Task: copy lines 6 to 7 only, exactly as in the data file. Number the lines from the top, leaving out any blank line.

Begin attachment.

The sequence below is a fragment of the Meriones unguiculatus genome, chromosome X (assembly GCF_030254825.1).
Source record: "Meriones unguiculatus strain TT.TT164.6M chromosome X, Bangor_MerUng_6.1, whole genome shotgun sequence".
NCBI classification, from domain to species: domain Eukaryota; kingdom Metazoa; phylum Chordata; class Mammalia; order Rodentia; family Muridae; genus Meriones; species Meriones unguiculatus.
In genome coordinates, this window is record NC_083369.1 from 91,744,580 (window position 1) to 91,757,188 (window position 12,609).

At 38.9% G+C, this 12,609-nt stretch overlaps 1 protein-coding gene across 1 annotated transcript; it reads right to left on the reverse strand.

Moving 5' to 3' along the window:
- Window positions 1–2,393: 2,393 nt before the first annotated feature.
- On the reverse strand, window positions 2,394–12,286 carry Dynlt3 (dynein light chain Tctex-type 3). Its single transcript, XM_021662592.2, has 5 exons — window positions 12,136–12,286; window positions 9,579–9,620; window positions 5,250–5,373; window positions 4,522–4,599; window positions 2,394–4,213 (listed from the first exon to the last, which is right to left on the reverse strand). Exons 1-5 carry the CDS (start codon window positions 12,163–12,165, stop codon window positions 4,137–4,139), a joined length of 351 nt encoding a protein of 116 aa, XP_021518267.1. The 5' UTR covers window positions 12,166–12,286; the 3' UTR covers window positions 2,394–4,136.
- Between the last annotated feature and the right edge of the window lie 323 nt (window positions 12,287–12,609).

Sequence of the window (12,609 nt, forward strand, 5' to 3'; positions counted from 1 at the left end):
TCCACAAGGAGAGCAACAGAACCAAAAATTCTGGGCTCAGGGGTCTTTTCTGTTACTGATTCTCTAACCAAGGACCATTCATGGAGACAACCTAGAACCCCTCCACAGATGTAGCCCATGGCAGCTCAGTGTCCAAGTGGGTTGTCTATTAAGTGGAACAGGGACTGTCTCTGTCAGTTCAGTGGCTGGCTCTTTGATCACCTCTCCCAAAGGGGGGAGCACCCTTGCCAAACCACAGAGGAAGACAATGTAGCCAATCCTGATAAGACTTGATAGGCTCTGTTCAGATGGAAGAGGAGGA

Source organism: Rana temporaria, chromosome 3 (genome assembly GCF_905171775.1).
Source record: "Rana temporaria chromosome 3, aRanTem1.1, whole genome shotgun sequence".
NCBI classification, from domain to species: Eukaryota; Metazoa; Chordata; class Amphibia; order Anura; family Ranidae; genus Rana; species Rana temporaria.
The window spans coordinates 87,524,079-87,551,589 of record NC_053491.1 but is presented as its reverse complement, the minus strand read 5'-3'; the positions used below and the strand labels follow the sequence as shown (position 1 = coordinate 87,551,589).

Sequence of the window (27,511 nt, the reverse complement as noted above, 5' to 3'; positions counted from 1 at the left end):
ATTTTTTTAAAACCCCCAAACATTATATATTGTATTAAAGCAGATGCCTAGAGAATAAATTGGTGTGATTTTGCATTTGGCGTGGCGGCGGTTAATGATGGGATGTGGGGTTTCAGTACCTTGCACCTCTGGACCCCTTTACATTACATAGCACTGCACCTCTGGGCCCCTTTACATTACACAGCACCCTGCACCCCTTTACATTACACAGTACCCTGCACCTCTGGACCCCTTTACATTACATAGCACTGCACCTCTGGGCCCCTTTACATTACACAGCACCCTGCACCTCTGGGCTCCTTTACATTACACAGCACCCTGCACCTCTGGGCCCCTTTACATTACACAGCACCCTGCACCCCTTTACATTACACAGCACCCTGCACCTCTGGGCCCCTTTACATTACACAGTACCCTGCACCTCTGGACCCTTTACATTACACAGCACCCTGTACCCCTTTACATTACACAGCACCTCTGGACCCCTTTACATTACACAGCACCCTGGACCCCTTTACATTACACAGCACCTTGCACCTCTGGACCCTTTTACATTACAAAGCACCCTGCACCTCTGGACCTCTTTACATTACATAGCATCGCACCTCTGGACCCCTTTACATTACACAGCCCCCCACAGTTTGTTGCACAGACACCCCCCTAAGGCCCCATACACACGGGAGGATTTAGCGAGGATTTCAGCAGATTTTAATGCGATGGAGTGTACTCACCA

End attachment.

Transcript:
Moving 5' to 3' along the window:
- Window positions 1–2,393: 2,393 nt before the first annotated feature.